In Tolkien’s Letters from Father Christmas, you will find delightful stories of childhood and fantasy. You’ll read charming prose recounting imaginative adventures. You’ll witness Tolkien’s love of words and sub-creating, as he called the work of writing and imagination. Reading Tolkien’s letters feels like being invited, at least for a short time, into Tolkien’s home and sitting at his feet to hear a good Christmas story. The reader gets a front-row seat to witness his love for writing stories, especially for his children, which fills every letter and illustration on every page. But you’ll also find something more. Above all, Tolkien’s Letters from Father Christmas reveal the heart of a loving father for his beloved children. 

This is the very same thing our yearly celebration of Christmas brings and reveals for us because the birth of our Lord Jesus reveals the heart of our gracious and loving Heavenly Father for us, his beloved children. God the Father sent us – his wayward, sinful, and naughty children – his own series of Father Christmas Letters. This is what God has been doing all along throughout history. We’ve received Christmas letters for centuries, ever since he sent the very first one in Genesis 3.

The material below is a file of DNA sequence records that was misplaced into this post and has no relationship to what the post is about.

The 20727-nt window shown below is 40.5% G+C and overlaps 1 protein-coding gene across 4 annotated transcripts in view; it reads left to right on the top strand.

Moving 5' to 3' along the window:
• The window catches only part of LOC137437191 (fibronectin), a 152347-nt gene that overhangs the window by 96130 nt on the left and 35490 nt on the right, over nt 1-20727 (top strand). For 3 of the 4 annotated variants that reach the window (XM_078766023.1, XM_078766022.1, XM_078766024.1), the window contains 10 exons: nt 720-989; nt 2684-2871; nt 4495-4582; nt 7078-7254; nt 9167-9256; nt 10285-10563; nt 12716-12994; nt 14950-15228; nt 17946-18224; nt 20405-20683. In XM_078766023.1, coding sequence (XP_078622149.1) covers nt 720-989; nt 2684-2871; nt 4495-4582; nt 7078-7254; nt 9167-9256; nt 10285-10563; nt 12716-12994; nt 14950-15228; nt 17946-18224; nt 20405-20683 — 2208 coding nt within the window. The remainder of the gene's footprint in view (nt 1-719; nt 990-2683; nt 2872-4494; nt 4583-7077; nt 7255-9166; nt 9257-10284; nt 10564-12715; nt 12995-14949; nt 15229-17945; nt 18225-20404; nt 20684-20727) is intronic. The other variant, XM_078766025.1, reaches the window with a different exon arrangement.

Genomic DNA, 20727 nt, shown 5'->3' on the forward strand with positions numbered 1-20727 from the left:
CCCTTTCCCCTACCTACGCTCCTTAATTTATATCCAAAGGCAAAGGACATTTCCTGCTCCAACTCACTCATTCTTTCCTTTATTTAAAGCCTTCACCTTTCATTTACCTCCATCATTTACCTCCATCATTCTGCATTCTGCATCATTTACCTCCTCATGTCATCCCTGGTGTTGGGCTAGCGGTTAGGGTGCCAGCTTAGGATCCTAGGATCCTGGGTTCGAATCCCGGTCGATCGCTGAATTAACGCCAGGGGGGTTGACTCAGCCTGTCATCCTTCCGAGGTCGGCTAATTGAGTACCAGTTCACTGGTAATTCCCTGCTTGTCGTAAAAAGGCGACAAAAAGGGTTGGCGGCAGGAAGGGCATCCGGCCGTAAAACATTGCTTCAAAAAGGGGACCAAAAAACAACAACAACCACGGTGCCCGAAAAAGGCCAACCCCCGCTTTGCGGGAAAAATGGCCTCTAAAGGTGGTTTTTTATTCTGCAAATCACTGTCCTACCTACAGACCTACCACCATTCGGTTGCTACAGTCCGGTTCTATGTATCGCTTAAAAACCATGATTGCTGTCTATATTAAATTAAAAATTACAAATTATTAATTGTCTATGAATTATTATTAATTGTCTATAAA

“I will put enmity between you and the woman,
and between your offspring and her offspring;
he shall bruise your head,
and you shall bruise his heel” (Gen. 3:15).

Years later, our Lord sent his Christmas letter to Abraham and all nations:

“And he brought him outside and said, ‘Look toward heaven, and number the stars, if you are able to number them.’ Then he said to him, ‘So shall your offspring be.’ And he believed the Lord, and he counted it to him as righteousness” (Gen. 15:5-6). 

In Deuteronomy 18, God sent a Christmas letter to Moses promising to send a prophet greater than he, the very Word made flesh. In 2 Samuel 7, the Lord sent his Christmas letter again to David, promising to send the gift of a king who would reign on the throne of David forever, the King of kings, Jesus.